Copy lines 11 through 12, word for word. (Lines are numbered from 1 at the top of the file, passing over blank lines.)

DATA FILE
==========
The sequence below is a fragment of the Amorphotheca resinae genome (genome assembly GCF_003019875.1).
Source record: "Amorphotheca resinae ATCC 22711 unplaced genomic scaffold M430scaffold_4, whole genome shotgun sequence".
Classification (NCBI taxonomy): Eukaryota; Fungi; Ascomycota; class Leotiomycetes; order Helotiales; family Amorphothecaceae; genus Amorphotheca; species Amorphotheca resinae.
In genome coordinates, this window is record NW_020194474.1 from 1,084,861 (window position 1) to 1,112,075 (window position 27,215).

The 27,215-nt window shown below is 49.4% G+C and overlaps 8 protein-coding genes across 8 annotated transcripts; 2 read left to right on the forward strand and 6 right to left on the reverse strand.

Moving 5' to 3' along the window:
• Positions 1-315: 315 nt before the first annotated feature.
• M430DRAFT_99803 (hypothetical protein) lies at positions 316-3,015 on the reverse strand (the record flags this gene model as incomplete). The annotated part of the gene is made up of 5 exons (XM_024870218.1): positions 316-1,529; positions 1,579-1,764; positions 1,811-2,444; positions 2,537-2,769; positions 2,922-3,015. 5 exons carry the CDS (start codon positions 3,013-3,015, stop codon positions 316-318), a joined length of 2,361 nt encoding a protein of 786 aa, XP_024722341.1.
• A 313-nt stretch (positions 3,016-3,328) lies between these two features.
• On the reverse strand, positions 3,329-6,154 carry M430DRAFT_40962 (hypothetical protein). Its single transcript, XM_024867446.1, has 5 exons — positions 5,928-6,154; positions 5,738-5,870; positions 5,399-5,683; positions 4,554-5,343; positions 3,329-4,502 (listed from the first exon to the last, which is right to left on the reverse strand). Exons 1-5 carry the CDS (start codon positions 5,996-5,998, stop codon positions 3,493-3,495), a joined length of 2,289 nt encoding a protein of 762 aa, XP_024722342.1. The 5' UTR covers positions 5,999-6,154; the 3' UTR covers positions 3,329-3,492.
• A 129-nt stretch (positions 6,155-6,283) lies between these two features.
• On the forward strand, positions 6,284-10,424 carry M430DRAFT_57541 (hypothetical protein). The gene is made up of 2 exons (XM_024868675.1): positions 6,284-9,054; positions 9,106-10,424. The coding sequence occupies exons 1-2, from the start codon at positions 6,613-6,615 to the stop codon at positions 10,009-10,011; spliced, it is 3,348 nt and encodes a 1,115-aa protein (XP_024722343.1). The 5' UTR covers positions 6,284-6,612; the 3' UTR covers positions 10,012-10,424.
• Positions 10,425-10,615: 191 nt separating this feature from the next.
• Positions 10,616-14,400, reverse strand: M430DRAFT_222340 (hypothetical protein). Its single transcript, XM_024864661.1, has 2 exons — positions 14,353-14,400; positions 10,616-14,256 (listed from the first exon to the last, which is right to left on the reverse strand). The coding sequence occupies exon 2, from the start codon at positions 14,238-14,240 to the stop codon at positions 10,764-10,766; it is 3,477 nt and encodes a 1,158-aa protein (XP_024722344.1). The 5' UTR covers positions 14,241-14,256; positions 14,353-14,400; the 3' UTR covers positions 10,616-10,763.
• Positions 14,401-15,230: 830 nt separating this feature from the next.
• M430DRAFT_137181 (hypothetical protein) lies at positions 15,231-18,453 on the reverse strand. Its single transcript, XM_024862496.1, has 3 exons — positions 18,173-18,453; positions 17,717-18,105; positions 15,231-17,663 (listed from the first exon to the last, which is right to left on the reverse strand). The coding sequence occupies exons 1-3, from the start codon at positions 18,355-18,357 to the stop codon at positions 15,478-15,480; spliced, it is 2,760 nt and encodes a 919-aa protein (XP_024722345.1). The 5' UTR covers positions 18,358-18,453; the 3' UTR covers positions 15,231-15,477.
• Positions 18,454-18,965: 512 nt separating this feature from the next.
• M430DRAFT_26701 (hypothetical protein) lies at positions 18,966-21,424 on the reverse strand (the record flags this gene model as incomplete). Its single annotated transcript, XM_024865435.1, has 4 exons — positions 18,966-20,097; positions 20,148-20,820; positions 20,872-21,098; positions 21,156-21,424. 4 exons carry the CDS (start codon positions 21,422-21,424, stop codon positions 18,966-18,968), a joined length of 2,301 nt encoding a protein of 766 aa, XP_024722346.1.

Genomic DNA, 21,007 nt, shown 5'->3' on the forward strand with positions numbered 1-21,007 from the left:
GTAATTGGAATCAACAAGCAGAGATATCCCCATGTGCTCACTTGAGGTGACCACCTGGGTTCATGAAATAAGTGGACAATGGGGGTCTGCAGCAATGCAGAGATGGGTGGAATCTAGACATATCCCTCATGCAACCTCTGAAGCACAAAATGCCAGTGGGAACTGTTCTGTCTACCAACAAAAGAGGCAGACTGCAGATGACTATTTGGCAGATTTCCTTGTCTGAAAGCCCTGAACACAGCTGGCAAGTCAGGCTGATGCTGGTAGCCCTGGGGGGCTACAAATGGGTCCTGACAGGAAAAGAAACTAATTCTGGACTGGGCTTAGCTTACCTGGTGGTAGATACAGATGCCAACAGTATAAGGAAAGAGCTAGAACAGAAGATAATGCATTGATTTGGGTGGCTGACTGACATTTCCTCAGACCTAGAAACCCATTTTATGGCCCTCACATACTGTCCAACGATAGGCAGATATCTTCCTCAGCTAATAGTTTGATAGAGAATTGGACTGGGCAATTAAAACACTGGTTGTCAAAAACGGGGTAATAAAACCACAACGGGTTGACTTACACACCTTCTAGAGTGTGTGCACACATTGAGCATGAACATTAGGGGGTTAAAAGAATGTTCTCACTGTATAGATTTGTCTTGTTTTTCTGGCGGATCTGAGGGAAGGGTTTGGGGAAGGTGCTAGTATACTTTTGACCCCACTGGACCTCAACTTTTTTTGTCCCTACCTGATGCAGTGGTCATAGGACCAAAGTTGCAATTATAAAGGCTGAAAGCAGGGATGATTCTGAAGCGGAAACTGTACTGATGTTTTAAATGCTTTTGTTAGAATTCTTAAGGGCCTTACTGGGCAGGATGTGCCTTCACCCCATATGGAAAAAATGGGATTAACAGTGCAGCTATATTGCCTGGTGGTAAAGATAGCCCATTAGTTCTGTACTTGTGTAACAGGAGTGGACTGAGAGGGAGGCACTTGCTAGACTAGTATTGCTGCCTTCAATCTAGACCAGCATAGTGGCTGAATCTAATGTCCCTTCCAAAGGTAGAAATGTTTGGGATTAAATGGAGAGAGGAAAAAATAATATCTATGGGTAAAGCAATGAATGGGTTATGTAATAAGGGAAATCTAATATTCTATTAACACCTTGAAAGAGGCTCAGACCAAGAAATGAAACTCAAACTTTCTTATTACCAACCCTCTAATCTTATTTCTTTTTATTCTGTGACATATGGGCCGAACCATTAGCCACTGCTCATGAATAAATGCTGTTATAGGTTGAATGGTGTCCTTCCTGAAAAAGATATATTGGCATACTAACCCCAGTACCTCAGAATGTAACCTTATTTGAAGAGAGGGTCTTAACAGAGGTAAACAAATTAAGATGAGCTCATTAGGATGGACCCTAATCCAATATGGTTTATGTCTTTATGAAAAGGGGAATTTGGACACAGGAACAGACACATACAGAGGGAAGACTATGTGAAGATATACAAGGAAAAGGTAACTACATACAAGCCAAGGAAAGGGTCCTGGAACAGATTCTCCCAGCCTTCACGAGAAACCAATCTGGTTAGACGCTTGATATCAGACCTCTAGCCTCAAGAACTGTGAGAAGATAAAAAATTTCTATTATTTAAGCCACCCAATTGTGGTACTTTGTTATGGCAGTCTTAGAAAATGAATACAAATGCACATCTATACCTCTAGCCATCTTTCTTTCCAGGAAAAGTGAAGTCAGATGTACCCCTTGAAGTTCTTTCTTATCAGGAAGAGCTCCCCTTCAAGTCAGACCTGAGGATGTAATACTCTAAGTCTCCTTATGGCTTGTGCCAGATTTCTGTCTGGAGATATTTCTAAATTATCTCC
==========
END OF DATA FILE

• A 129-nt stretch (positions 6,155-6,283) lies between these two features.
• On the forward strand, positions 6,284-10,424 carry M430DRAFT_57541 (hypothetical protein). The gene is made up of 2 exons (XM_024868675.1): positions 6,284-9,054; positions 9,106-10,424. The coding sequence occupies exons 1-2, from the start codon at positions 6,613-6,615 to the stop codon at positions 10,009-10,011; spliced, it is 3,348 nt and encodes a 1,115-aa protein (XP_024722343.1). The 5' UTR covers positions 6,284-6,612; the 3' UTR covers positions 10,012-10,424.